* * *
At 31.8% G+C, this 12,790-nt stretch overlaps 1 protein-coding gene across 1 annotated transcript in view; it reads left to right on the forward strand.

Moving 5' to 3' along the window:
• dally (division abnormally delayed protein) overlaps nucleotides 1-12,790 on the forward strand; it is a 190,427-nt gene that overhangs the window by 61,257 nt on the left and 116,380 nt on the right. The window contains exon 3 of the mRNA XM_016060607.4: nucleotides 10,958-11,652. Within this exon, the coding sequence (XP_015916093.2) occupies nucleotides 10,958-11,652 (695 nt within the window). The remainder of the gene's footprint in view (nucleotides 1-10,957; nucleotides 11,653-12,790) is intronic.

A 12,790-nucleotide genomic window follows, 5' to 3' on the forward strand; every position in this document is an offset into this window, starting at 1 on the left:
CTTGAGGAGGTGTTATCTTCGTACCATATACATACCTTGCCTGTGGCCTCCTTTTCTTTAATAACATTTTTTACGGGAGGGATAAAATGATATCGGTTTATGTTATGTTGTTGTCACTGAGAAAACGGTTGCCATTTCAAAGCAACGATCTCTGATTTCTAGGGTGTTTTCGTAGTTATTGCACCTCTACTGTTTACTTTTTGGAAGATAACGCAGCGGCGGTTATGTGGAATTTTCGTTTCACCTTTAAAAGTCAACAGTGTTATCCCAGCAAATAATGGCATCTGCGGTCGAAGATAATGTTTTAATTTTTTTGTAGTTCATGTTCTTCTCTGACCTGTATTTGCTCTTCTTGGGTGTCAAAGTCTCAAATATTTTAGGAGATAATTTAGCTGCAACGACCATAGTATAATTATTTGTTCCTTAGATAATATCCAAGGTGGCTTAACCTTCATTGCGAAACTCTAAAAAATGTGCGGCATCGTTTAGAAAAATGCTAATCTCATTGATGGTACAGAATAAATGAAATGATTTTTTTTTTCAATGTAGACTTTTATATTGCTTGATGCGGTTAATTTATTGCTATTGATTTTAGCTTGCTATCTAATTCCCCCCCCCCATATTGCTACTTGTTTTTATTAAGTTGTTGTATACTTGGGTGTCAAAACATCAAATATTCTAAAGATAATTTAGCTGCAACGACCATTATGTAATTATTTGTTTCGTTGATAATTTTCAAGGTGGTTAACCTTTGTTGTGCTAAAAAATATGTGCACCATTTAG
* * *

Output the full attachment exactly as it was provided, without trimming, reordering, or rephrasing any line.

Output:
At 31.8% G+C, this 12,790-nt stretch overlaps 1 protein-coding gene across 1 annotated transcript in view; it reads left to right on the forward strand.

Moving 5' to 3' along the window:
• dally (division abnormally delayed protein) overlaps nucleotides 1-12,790 on the forward strand; it is a 190,427-nt gene that overhangs the window by 61,257 nt on the left and 116,380 nt on the right. The window contains exon 3 of the mRNA XM_016060607.4: nucleotides 10,958-11,652. Within this exon, the coding sequence (XP_015916093.2) occupies nucleotides 10,958-11,652 (695 nt within the window). The remainder of the gene's footprint in view (nucleotides 1-10,957; nucleotides 11,653-12,790) is intronic.

A 12,790-nucleotide genomic window follows, 5' to 3' on the forward strand; every position in this document is an offset into this window, starting at 1 on the left:
CTTGAGGAGGTGTTATCTTCGTACCATATACATACCTTGCCTGTGGCCTCCTTTTCTTTAATAACATTTTTTACGGGAGGGATAAAATGATATCGGTTTATGTTATGTTGTTGTCACTGAGAAAACGGTTGCCATTTCAAAGCAACGATCTCTGATTTCTAGGGTGTTTTCGTAGTTATTGCACCTCTACTGTTTACTTTTTGGAAGATAACGCAGCGGCGGTTATGTGGAATTTTCGTTTCACCTTTAAAAGTCAACAGTGTTATCCCAGCAAATAATGGCATCTGCGGTCGAAGATAATGTTTTAATTTTTTTGTAGTTCATGTTCTTCTCTGACCTGTATTTGCTCTTCTTGGGTGTCAAAGTCTCAAATATTTTAGGAGATAATTTAGCTGCAACGACCATAGTATAATTATTTGTTCCTTAGATAATATCCAAGGTGGCTTAACCTTCATTGCGAAACTCTAAAAAATGTGCGGCATCGTTTAGAAAAATGCTAATCTCATTGATGGTACAGAATAAATGAAATGATTTTTTTTTTCAATGTAGACTTTTATATTGCTTGATGCGGTTAATTTATTGCTATTGATTTTAGCTTGCTATCTAATTCCCCCCCCCCATATTGCTACTTGTTTTTATTAAGTTGTTGTATACTTGGGTGTCAAAACATCAAATATTCTAAAGATAATTTAGCTGCAACGACCATTATGTAATTATTTGTTTCGTTGATAATTTTCAAGGTGGTTAACCTTTGTTGTGCTAAAAAATATGTGCACCATTTAG